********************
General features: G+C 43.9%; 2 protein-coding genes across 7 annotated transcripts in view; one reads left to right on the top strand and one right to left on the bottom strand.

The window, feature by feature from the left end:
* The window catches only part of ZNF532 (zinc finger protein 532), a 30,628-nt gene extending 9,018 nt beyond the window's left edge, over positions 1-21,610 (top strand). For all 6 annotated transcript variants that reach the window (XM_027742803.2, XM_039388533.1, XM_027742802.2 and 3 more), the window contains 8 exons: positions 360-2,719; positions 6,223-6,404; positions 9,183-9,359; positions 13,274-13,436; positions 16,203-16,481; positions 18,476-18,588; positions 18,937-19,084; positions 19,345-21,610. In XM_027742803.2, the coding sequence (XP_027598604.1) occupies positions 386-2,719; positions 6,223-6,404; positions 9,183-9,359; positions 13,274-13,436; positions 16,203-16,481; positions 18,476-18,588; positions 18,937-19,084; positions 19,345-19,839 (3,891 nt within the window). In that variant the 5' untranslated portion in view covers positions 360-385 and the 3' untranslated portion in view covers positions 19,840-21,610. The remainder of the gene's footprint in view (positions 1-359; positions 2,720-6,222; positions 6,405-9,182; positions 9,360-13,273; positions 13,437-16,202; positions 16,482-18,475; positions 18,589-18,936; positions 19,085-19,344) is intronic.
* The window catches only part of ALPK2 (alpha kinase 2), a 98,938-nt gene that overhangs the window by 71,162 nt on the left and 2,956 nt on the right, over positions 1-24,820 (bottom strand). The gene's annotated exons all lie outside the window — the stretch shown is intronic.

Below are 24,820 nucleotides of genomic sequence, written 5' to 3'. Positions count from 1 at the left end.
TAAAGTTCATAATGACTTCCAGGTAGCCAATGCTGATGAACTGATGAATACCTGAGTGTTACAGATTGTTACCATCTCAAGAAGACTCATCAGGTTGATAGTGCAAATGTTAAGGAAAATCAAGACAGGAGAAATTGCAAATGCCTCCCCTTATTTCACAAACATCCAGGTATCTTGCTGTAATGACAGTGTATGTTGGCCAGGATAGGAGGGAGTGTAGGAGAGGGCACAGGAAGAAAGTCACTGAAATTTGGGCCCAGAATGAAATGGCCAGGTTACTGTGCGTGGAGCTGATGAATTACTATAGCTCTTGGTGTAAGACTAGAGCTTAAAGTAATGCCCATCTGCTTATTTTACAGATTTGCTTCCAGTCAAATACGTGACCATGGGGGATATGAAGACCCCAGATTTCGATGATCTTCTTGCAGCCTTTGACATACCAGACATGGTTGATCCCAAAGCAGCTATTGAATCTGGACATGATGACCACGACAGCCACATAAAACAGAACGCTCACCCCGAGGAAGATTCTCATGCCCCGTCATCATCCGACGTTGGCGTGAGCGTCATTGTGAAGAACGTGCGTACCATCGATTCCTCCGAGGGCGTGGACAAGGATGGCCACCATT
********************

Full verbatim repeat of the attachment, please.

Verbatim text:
General features: G+C 43.9%; 2 protein-coding genes across 7 annotated transcripts in view; one reads left to right on the top strand and one right to left on the bottom strand.

The window, feature by feature from the left end:
* The window catches only part of ZNF532 (zinc finger protein 532), a 30,628-nt gene extending 9,018 nt beyond the window's left edge, over positions 1-21,610 (top strand). For all 6 annotated transcript variants that reach the window (XM_027742803.2, XM_039388533.1, XM_027742802.2 and 3 more), the window contains 8 exons: positions 360-2,719; positions 6,223-6,404; positions 9,183-9,359; positions 13,274-13,436; positions 16,203-16,481; positions 18,476-18,588; positions 18,937-19,084; positions 19,345-21,610. In XM_027742803.2, the coding sequence (XP_027598604.1) occupies positions 386-2,719; positions 6,223-6,404; positions 9,183-9,359; positions 13,274-13,436; positions 16,203-16,481; positions 18,476-18,588; positions 18,937-19,084; positions 19,345-19,839 (3,891 nt within the window). In that variant the 5' untranslated portion in view covers positions 360-385 and the 3' untranslated portion in view covers positions 19,840-21,610. The remainder of the gene's footprint in view (positions 1-359; positions 2,720-6,222; positions 6,405-9,182; positions 9,360-13,273; positions 13,437-16,202; positions 16,482-18,475; positions 18,589-18,936; positions 19,085-19,344) is intronic.
* The window catches only part of ALPK2 (alpha kinase 2), a 98,938-nt gene that overhangs the window by 71,162 nt on the left and 2,956 nt on the right, over positions 1-24,820 (bottom strand). The gene's annotated exons all lie outside the window — the stretch shown is intronic.

Below are 24,820 nucleotides of genomic sequence, written 5' to 3'. Positions count from 1 at the left end.
TAAAGTTCATAATGACTTCCAGGTAGCCAATGCTGATGAACTGATGAATACCTGAGTGTTACAGATTGTTACCATCTCAAGAAGACTCATCAGGTTGATAGTGCAAATGTTAAGGAAAATCAAGACAGGAGAAATTGCAAATGCCTCCCCTTATTTCACAAACATCCAGGTATCTTGCTGTAATGACAGTGTATGTTGGCCAGGATAGGAGGGAGTGTAGGAGAGGGCACAGGAAGAAAGTCACTGAAATTTGGGCCCAGAATGAAATGGCCAGGTTACTGTGCGTGGAGCTGATGAATTACTATAGCTCTTGGTGTAAGACTAGAGCTTAAAGTAATGCCCATCTGCTTATTTTACAGATTTGCTTCCAGTCAAATACGTGACCATGGGGGATATGAAGACCCCAGATTTCGATGATCTTCTTGCAGCCTTTGACATACCAGACATGGTTGATCCCAAAGCAGCTATTGAATCTGGACATGATGACCACGACAGCCACATAAAACAGAACGCTCACCCCGAGGAAGATTCTCATGCCCCGTCATCATCCGACGTTGGCGTGAGCGTCATTGTGAAGAACGTGCGTACCATCGATTCCTCCGAGGGCGTGGACAAGGATGGCCACCATT